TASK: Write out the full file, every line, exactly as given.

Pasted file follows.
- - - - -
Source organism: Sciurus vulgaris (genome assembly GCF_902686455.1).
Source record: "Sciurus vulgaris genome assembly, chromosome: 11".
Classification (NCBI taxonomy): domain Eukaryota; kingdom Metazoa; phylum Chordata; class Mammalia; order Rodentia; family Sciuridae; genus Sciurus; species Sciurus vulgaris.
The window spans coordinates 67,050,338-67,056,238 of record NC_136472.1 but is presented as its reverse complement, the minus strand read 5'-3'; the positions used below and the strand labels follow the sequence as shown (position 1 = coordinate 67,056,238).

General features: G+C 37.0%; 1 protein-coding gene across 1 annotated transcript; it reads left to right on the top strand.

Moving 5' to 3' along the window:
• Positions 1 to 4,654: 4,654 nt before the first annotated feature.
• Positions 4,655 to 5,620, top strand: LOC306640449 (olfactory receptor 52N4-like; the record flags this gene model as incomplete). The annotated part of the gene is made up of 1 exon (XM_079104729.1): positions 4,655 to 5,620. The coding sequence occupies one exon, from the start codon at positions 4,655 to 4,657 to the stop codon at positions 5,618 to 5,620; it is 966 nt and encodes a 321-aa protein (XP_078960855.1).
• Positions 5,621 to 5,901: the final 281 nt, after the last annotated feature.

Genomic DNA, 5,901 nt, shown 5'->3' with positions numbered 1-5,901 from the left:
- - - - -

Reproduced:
Source organism: Sciurus vulgaris (genome assembly GCF_902686455.1).
Source record: "Sciurus vulgaris genome assembly, chromosome: 11".
Classification (NCBI taxonomy): domain Eukaryota; kingdom Metazoa; phylum Chordata; class Mammalia; order Rodentia; family Sciuridae; genus Sciurus; species Sciurus vulgaris.
The window spans coordinates 67,050,338-67,056,238 of record NC_136472.1 but is presented as its reverse complement, the minus strand read 5'-3'; the positions used below and the strand labels follow the sequence as shown (position 1 = coordinate 67,056,238).

General features: G+C 37.0%; 1 protein-coding gene across 1 annotated transcript; it reads left to right on the top strand.

Moving 5' to 3' along the window:
• Positions 1 to 4,654: 4,654 nt before the first annotated feature.
• Positions 4,655 to 5,620, top strand: LOC306640449 (olfactory receptor 52N4-like; the record flags this gene model as incomplete). The annotated part of the gene is made up of 1 exon (XM_079104729.1): positions 4,655 to 5,620. The coding sequence occupies one exon, from the start codon at positions 4,655 to 4,657 to the stop codon at positions 5,618 to 5,620; it is 966 nt and encodes a 321-aa protein (XP_078960855.1).
• Positions 5,621 to 5,901: the final 281 nt, after the last annotated feature.

Genomic DNA, 5,901 nt, shown 5'->3' with positions numbered 1-5,901 from the left: